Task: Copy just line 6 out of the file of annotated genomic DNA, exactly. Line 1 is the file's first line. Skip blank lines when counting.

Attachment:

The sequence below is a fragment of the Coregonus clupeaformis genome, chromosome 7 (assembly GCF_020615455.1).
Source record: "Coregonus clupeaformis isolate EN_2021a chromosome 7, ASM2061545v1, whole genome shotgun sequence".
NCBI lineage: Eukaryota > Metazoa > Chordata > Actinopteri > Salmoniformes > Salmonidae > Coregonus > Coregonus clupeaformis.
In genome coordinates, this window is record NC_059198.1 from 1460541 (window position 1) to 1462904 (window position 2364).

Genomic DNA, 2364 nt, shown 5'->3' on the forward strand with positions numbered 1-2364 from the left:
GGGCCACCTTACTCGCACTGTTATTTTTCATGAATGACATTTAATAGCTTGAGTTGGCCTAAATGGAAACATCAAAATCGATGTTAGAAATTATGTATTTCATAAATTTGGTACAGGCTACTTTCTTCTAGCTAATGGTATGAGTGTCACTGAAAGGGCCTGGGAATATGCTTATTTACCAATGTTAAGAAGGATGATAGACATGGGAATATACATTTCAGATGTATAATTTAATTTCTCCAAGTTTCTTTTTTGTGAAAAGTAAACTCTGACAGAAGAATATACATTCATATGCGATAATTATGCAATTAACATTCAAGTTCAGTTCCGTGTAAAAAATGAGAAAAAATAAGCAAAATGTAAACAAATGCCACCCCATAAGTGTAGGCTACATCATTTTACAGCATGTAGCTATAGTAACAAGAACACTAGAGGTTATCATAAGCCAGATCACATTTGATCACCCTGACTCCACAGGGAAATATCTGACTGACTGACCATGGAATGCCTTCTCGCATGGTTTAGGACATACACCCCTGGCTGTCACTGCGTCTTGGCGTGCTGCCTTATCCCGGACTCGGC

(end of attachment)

GGGCCACCTTACTCGCACTGTTATTTTTCATGAATGACATTTAATAGCTTGAGTTGGCCTAAATGGAAACATCAAAATCGATGTTAGAAATTATGTATTTCATAAATTTGGTACAGGCTACTTTCTTCTAGCTAATGGTATGAGTGTCACTGAAAGGGCCTGGGAATATGCTTATTTACCAATGTTAAGAAGGATGATAGACATGGGAATATACATTTCAGATGTATAATTTAATTTCTCCAAGTTTCTTTTTTGTGAAAAGTAAACTCTGACAGAAGAATATACATTCATATGCGATAATTATGCAATTAACATTCAAGTTCAGTTCCGTGTAAAAAATGAGAAAAAATAAGCAAAATGTAAACAAATGCCACCCCATAAGTGTAGGCTACATCATTTTACAGCATGTAGCTATAGTAACAAGAACACTAGAGGTTATCATAAGCCAGATCACATTTGATCACCCTGACTCCACAGGGAAATATCTGACTGACTGACCATGGAATGCCTTCTCGCATGGTTTAGGACATACACCCCTGGCTGTCACTGCGTCTTGGCGTGCTGCCTTATCCCGGACTCGGC